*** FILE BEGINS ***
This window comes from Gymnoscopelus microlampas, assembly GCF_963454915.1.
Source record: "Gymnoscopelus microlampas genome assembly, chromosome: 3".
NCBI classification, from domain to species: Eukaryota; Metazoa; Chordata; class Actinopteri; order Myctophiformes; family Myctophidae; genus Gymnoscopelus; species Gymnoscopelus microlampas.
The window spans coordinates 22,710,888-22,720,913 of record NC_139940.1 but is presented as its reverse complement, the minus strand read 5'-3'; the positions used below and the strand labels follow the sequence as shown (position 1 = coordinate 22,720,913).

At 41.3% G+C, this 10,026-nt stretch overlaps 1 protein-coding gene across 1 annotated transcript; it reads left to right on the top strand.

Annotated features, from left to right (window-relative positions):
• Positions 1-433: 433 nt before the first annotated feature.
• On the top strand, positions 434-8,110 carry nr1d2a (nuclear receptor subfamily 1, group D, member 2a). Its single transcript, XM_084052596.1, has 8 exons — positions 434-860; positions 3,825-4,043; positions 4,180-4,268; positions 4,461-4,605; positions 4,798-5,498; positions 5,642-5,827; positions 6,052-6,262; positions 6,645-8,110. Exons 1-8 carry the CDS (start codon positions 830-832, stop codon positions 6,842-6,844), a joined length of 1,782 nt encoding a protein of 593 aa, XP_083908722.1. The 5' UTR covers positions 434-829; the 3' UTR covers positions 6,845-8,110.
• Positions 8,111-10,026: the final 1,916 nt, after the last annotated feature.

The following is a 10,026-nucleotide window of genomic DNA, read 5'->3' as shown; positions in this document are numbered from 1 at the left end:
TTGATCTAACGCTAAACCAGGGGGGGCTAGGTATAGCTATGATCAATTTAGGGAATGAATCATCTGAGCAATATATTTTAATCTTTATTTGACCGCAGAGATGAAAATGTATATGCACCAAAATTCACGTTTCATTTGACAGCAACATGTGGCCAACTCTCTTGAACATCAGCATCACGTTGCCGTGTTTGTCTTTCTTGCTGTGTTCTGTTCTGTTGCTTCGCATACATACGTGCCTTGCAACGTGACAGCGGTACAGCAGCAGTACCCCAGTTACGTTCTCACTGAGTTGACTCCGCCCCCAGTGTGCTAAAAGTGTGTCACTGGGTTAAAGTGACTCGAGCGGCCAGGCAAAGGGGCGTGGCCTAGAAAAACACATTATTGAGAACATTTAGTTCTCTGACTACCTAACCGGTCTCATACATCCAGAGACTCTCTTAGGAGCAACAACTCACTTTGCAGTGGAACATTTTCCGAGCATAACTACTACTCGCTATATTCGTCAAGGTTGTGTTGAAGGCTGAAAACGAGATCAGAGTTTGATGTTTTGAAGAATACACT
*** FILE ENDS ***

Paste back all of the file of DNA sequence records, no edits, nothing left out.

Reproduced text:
This window comes from Gymnoscopelus microlampas, assembly GCF_963454915.1.
Source record: "Gymnoscopelus microlampas genome assembly, chromosome: 3".
NCBI classification, from domain to species: Eukaryota; Metazoa; Chordata; class Actinopteri; order Myctophiformes; family Myctophidae; genus Gymnoscopelus; species Gymnoscopelus microlampas.
The window spans coordinates 22,710,888-22,720,913 of record NC_139940.1 but is presented as its reverse complement, the minus strand read 5'-3'; the positions used below and the strand labels follow the sequence as shown (position 1 = coordinate 22,720,913).

At 41.3% G+C, this 10,026-nt stretch overlaps 1 protein-coding gene across 1 annotated transcript; it reads left to right on the top strand.

Annotated features, from left to right (window-relative positions):
• Positions 1-433: 433 nt before the first annotated feature.
• On the top strand, positions 434-8,110 carry nr1d2a (nuclear receptor subfamily 1, group D, member 2a). Its single transcript, XM_084052596.1, has 8 exons — positions 434-860; positions 3,825-4,043; positions 4,180-4,268; positions 4,461-4,605; positions 4,798-5,498; positions 5,642-5,827; positions 6,052-6,262; positions 6,645-8,110. Exons 1-8 carry the CDS (start codon positions 830-832, stop codon positions 6,842-6,844), a joined length of 1,782 nt encoding a protein of 593 aa, XP_083908722.1. The 5' UTR covers positions 434-829; the 3' UTR covers positions 6,845-8,110.
• Positions 8,111-10,026: the final 1,916 nt, after the last annotated feature.

The following is a 10,026-nucleotide window of genomic DNA, read 5'->3' as shown; positions in this document are numbered from 1 at the left end:
TTGATCTAACGCTAAACCAGGGGGGGCTAGGTATAGCTATGATCAATTTAGGGAATGAATCATCTGAGCAATATATTTTAATCTTTATTTGACCGCAGAGATGAAAATGTATATGCACCAAAATTCACGTTTCATTTGACAGCAACATGTGGCCAACTCTCTTGAACATCAGCATCACGTTGCCGTGTTTGTCTTTCTTGCTGTGTTCTGTTCTGTTGCTTCGCATACATACGTGCCTTGCAACGTGACAGCGGTACAGCAGCAGTACCCCAGTTACGTTCTCACTGAGTTGACTCCGCCCCCAGTGTGCTAAAAGTGTGTCACTGGGTTAAAGTGACTCGAGCGGCCAGGCAAAGGGGCGTGGCCTAGAAAAACACATTATTGAGAACATTTAGTTCTCTGACTACCTAACCGGTCTCATACATCCAGAGACTCTCTTAGGAGCAACAACTCACTTTGCAGTGGAACATTTTCCGAGCATAACTACTACTCGCTATATTCGTCAAGGTTGTGTTGAAGGCTGAAAACGAGATCAGAGTTTGATGTTTTGAAGAATACACT